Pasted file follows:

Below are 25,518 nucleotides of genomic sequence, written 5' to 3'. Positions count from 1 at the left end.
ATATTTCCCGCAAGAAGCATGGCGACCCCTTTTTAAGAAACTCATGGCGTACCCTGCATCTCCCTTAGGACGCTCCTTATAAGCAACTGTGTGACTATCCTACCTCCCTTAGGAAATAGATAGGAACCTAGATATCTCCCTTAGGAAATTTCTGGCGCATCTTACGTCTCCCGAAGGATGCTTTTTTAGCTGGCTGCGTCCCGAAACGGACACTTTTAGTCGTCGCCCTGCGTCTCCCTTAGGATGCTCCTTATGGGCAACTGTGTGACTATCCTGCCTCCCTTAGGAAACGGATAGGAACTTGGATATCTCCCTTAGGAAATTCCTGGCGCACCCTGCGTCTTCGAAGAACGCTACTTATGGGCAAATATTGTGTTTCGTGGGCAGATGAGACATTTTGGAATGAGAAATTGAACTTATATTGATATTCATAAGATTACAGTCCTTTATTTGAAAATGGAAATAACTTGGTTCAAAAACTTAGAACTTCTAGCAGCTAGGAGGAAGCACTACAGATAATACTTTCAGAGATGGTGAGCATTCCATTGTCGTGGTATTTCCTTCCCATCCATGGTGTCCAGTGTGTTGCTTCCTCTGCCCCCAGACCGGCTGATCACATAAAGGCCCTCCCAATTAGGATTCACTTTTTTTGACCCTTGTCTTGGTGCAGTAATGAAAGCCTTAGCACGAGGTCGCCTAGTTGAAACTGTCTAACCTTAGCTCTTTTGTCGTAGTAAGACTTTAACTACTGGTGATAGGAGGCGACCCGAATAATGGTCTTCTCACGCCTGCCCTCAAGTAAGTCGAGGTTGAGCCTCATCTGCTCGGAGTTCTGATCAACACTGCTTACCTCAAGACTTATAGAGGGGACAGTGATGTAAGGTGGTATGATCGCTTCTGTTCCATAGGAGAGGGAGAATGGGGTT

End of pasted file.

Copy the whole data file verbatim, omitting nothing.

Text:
Below are 25,518 nucleotides of genomic sequence, written 5' to 3'. Positions count from 1 at the left end.
ATATTTCCCGCAAGAAGCATGGCGACCCCTTTTTAAGAAACTCATGGCGTACCCTGCATCTCCCTTAGGACGCTCCTTATAAGCAACTGTGTGACTATCCTACCTCCCTTAGGAAATAGATAGGAACCTAGATATCTCCCTTAGGAAATTTCTGGCGCATCTTACGTCTCCCGAAGGATGCTTTTTTAGCTGGCTGCGTCCCGAAACGGACACTTTTAGTCGTCGCCCTGCGTCTCCCTTAGGATGCTCCTTATGGGCAACTGTGTGACTATCCTGCCTCCCTTAGGAAACGGATAGGAACTTGGATATCTCCCTTAGGAAATTCCTGGCGCACCCTGCGTCTTCGAAGAACGCTACTTATGGGCAAATATTGTGTTTCGTGGGCAGATGAGACATTTTGGAATGAGAAATTGAACTTATATTGATATTCATAAGATTACAGTCCTTTATTTGAAAATGGAAATAACTTGGTTCAAAAACTTAGAACTTCTAGCAGCTAGGAGGAAGCACTACAGATAATACTTTCAGAGATGGTGAGCATTCCATTGTCGTGGTATTTCCTTCCCATCCATGGTGTCCAGTGTGTTGCTTCCTCTGCCCCCAGACCGGCTGATCACATAAAGGCCCTCCCAATTAGGATTCACTTTTTTTGACCCTTGTCTTGGTGCAGTAATGAAAGCCTTAGCACGAGGTCGCCTAGTTGAAACTGTCTAACCTTAGCTCTTTTGTCGTAGTAAGACTTTAACTACTGGTGATAGGAGGCGACCCGAATAATGGTCTTCTCACGCCTGCCCTCAAGTAAGTCGAGGTTGAGCCTCATCTGCTCGGAGTTCTGATCAACACTGCTTACCTCAAGACTTATAGAGGGGACAGTGATGTAAGGTGGTATGATCGCTTCTGTTCCATAGGAGAGGGAGAATGGGGTT